Deciding Between Funeral Care and Cremation Services in Renton, WA

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When at-need services are required for a fallen loved one, the decision to bury or cremate can be difficult. Both of these disposition styles have their advantages and drawbacks. Your family’s needs and preferences will influence which choice is best. The good news is there is no wrong answer to funeral and cremations planning in Renton, WA. What matters is that the funeral or cremation service is one that helps those who grieve to begin their healing journey and adjustment to life without the person who has died.

So, what are the benefits of the different disposition styles? And are either of them better to choose in certain circumstances? Ultimately, these questions are best left for the family to decide, but the details of each service type can help. Here is what you need to know:


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Benefits of Funeral and Casket Burial

The traditional funeral service has a long-standing history as the default means of caring for the deceased. Until recent decades, the service was largely one of tradition, with little by way of personalization. However, that has changed for the better. Families who choose this service appreciate that funerals can be planned with a personalized focus on their deceased loved one.

Modern funerals are held in a variety of ways, incorporating elements of tradition and current styles of bidding farewell. Many people choose to make the funeral a celebration of life, rather than a gathering of grief. While all funerals are emotionally difficult, making a funeral and cremations service in Renton, WA an experience of happiness for a life well lived can make a profound difference in the feeling of the services. Funeral services generally include some or all elements of the following:

     • Viewing: Family and friends can gather together to spend time with each other in the presence of the body of their loved one. The deceased will have been embalmed, dressed, and groomed for the reception. This informal occasion is one of love and outpouring of support for the family of the deceased. It also gives visitors a chance to come and pay their last respects. Individuals that are struggling to accept the reality that death has happened will be able to see the person in a casket. This opportunity is helpful in beginning the healing process.

     • Funeral: The funeral is a formal gathering, where family and friends gather in memory of the person now deceased. There are usually readings, music, a life sketch, and other details given about the person. The act of holding a commemorative occasion to mark the passing of a loved one is beneficial to family and community alike. Attendees share in their pain and grief and are not alone in their loss. They comfort and carry each other through the experience.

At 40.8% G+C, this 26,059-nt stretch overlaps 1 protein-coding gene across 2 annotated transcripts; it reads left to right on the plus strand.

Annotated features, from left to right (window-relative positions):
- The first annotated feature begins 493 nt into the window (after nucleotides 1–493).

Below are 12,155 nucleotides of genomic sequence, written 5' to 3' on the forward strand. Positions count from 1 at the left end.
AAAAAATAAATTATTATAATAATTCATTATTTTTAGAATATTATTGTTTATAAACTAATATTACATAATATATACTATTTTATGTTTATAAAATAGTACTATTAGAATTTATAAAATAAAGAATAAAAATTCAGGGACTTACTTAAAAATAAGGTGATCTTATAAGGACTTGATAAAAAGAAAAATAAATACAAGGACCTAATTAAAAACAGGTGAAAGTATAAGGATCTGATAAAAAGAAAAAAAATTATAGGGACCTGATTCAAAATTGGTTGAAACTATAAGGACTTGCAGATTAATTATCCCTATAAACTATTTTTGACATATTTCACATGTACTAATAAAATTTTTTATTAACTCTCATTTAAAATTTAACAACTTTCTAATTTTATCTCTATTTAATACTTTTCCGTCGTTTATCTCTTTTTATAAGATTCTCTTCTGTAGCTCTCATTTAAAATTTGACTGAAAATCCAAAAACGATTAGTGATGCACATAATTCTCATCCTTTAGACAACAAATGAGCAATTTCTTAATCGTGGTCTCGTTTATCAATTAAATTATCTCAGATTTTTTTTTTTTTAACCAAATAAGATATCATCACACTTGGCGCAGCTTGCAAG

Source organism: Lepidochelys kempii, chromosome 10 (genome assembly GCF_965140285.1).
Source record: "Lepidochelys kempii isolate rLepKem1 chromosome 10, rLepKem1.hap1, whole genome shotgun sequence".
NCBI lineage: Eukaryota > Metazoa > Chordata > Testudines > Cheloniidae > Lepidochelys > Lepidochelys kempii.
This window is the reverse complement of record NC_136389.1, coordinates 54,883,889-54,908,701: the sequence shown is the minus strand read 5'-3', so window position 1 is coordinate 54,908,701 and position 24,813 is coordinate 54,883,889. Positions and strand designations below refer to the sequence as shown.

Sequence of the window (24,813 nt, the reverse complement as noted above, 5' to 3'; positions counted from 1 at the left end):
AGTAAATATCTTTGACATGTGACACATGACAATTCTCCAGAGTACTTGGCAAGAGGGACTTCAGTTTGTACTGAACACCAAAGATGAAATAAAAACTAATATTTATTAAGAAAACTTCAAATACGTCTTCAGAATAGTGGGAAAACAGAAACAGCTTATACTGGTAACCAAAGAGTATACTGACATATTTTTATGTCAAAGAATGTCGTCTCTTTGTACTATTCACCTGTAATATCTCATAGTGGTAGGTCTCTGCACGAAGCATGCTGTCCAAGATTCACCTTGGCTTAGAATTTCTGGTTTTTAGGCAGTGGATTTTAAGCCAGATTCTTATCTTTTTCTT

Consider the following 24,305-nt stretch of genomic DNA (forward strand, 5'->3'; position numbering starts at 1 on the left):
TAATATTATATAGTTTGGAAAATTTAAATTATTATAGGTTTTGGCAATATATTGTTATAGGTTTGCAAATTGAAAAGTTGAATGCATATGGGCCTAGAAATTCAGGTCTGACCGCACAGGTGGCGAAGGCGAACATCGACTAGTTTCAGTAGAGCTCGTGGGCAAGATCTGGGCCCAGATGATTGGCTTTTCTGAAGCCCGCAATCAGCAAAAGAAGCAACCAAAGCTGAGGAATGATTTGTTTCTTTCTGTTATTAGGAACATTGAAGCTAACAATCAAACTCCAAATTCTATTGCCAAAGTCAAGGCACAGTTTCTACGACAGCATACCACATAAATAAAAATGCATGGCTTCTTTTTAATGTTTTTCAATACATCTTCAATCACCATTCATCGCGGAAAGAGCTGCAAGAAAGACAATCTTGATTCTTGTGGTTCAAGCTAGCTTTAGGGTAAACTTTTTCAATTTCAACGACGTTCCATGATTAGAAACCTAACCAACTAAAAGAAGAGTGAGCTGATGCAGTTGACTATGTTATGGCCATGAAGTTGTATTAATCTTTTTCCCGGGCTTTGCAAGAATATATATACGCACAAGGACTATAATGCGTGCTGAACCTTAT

• Graveside Service: After the funeral service, the deceased is taken to their gravesite. There, the casket is ported to their burial plot and a small service is held. In this final act of goodbye, family and friends who gather at the graveside can participate in laying their loved one to rest. Brief readings, prayer, and words are often spoken. For those who loved this person in life, the experience at the graveside often becomes a memory etched in mind for a lifetime.

Benefits of Cremation Service

Cremation is another great option to care for a loved one’s remains. The act of cremation is the disposition of the body but is not the final place of rest. That important detail must also be decided upon by the family. Cremations and aquamation (alkaline hydrolysis) provide similar benefits to families.

     • Cost: Cremation is less expensive than a funeral burial. There is no need to purchase a casket, grave plot, or to pay for embalmment. Today’s families appreciate keeping things simple and cost-friendly, without sacrificing on the quality of caring for their loved one in death.

     • Earth Gentle: Cremations and aquamation do not burden the earth as much as casket burials can. Because there is no need to use embalming chemicals, fewer pollutions are leaching into the earth. Natural resources of woods, metals, and cement are also reserved for other uses.

     • Memorials: A memorial service is similar to a funeral in form and purpose. The body of the deceased does not need to be present at the occasion. This difference provides increased flexibility when planning the date and time of the tribute.

Expert Funeral Home and Cremations Support in Renton, WA

Since 1907 Columbia Funeral Home & Crematory has been helping the families of our area to lay their loved ones to rest. Our greatest desire is to help bring a measure of comfort to those who grieve the death of someone they love. When you need funeral home and cremations care in Renton, WA, stop by our office and facility at 4567 Rainier Ave S Seattle, WA 98118. You can call for an immediate conversation at (206) 722-1100.


Funeral & Cremation FAQs

  • What are the options for keeping cremated ashes?
    The most common place to keep cremated ashes is cremation urns. Some splits the ashes per close family members and put it into vials. Learn more.  

  • How is cremation performed?  
    The body is placed in a cremator, a powerful oven that heats up to 1800 degrees Fahrenheit and reduces the body down to sterile bone ash for easy storage in an urn or for scattering. Learn more about cremation arrangements.  

  • How long should I stay when visiting a wake?  
    The suggested time to visit a wake is anywhere between 20- 60 minutes. However this depends on how close you are to the deceased and how close you are to the family of the deceased. We always suggest to use your own discretion upon deciding when to leave. 

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